The Final Course

Desserts raised the game even further. There was a pretty plate of a perfectly executed roast barley semifreddo scattered with shavings of beeswax, pollen and marigold, and served with a cute spiced tuile and succulent wedges of dehydrated apple for a hit of acidity. The effect was to time-travel us to high summer days of buzzing beehives and fragrant honey.  

Just when we thought things couldn’t get any more delicious, a beautifully poised dessert of milk chocolate mousse dusted with punchy dried plum skins, filled with a roast yeast ice-cream (who knew?) and pooled in dark beer syrup that was savoury, complex and gorgeously malty. I can see that this would be a Marmite of a dessert – but then I love Marmite, and adored this for its originality as much as its technical skill and balance. 

All that was left was for us to snaffle our petit four of juniper caramel with blackcurrant leather and Maldon sea salt and to start making plans for our next meal in this joyous home of some of the finest Irish food going.

The Verdict

Cúán Greene won’t stay here forever, something that Barry himself happily accepts. And that’s okay for everyone involved: the kitchen and front-of-house team here will have learned from his world-class experience, and Barry and Claremarie will have had a lot of fun with him along the way. For you, dear reader, it does mean that you should get your skates on and go sample his Bastible cooking while you can. And you could do worse than starting with a hot chicken Sunday afternoon party.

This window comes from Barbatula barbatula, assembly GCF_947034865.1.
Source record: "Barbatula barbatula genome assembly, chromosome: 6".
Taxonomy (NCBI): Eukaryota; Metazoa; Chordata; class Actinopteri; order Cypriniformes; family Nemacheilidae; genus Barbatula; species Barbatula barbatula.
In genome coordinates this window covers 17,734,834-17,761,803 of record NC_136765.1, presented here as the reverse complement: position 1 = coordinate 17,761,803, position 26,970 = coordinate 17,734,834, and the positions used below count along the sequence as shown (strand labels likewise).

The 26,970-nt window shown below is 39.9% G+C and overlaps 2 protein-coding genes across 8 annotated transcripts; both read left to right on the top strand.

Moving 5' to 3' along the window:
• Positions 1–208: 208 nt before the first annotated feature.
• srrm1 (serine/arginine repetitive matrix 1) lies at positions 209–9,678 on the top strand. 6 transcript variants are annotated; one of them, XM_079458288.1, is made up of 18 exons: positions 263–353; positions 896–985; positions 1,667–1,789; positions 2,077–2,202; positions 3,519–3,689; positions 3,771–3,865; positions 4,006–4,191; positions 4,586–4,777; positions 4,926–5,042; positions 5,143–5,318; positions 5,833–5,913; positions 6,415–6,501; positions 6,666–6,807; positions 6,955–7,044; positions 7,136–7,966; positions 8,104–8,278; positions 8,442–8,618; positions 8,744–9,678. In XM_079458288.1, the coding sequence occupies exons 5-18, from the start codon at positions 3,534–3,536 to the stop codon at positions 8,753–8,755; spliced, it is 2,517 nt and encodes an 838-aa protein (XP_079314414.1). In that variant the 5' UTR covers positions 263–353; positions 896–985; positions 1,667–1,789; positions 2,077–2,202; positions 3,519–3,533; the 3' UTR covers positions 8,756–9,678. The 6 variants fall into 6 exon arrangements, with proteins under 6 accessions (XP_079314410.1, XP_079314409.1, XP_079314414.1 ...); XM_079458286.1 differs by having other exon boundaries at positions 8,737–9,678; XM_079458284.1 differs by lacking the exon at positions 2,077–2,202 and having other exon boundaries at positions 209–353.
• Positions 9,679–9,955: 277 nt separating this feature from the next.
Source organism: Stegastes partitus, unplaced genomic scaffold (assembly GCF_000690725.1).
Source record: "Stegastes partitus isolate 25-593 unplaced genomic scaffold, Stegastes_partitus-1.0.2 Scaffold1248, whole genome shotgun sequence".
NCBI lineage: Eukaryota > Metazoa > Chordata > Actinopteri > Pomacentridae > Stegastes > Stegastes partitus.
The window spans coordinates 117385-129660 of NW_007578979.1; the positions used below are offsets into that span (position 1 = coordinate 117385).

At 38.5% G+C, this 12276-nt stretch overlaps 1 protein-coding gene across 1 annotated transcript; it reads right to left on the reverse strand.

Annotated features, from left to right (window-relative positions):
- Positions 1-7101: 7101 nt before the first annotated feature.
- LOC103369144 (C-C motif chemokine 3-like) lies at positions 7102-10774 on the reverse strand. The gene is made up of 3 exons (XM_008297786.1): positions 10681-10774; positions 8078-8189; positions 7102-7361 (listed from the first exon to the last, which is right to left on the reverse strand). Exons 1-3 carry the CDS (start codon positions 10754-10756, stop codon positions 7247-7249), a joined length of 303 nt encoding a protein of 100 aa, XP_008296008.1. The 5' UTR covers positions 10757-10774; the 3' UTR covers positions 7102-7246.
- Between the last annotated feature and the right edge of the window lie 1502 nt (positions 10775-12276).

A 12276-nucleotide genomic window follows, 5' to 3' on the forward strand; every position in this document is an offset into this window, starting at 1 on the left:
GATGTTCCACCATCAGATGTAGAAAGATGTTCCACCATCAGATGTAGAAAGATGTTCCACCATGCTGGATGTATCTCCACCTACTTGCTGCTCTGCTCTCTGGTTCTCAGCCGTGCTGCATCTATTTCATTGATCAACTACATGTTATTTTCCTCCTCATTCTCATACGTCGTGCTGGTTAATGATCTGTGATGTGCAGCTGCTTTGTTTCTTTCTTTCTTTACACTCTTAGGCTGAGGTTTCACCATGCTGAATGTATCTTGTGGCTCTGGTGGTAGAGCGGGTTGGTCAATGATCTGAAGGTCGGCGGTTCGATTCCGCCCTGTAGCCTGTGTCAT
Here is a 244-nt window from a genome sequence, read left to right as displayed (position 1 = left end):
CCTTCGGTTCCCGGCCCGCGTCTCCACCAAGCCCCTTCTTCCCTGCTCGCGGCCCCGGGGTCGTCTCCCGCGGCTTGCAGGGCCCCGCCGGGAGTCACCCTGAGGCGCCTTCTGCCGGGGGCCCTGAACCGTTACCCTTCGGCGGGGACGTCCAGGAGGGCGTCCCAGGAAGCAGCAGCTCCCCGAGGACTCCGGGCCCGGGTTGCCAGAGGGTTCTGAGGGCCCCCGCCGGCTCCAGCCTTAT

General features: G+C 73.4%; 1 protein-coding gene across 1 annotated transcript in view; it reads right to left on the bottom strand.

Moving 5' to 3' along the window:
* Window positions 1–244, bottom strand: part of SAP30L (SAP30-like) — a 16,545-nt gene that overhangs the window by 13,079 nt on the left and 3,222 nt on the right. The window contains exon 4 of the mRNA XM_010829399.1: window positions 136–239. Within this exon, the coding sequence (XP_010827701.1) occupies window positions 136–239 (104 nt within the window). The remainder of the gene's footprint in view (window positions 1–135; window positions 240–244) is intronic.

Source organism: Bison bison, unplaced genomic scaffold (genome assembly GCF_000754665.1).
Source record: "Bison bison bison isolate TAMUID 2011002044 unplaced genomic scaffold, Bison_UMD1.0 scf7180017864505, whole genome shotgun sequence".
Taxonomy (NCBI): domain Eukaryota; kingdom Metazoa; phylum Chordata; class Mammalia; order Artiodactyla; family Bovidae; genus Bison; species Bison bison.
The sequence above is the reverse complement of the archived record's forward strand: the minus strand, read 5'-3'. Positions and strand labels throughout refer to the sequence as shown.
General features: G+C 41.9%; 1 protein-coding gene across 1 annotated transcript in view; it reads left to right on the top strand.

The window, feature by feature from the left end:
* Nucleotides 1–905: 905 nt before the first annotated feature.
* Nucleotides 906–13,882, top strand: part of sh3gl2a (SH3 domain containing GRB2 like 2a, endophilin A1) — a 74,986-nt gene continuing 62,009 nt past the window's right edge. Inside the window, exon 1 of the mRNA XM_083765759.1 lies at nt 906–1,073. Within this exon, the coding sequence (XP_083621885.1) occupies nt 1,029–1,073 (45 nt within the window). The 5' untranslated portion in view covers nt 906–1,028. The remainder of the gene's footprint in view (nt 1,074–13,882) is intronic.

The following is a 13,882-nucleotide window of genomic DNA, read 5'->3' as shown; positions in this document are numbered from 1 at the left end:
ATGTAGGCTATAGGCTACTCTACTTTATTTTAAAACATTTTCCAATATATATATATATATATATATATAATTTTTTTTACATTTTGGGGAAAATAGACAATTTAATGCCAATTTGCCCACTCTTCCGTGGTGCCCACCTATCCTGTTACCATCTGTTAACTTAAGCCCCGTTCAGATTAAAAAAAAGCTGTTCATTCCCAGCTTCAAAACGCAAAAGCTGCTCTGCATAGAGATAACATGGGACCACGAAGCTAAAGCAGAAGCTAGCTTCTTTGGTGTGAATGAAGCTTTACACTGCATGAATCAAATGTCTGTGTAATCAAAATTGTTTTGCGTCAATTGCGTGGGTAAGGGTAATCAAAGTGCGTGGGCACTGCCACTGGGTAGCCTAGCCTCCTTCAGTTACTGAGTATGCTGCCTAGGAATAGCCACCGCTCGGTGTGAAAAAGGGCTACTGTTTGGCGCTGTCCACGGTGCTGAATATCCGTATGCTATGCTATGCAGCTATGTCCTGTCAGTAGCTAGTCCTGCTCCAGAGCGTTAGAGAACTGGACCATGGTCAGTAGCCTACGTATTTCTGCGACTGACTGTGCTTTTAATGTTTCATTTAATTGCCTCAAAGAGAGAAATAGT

The Bottom Line: We spent: €138.50 before service for two people, with three courses each (€48pp) plus wine and sparkling water.

Bastible

111 South Circular Road, Dublin 8 

(01) 473 7409

bastible.com

Author: Aoife Carrigy

Aoife’s first proper work experience (if you don’t count a formative stint as the milkman’s assistant) was a TY placement as commis chef in The Wishbone in Glasthule, where she caught the restaurant bug. From her teens and through her 20s she worked front-of-house in restaurants around Dublin and beyond, before a freelance gig as restaurant columnist for the Dublin Event Guide and then Totally Dublin turned into a five-year full-time editorial stint in FOOD&WINE Magazine. She has been freelance since 2010 and keeps herself busy co-writing and editing cookbooks as well as writing on food, drinks and travel. Aoife is WSET-trained and is currently researching a Masters on ‘Cultural Representations of the Irish Pub’ at TU Dublin. 

Follow Aoife on Twitter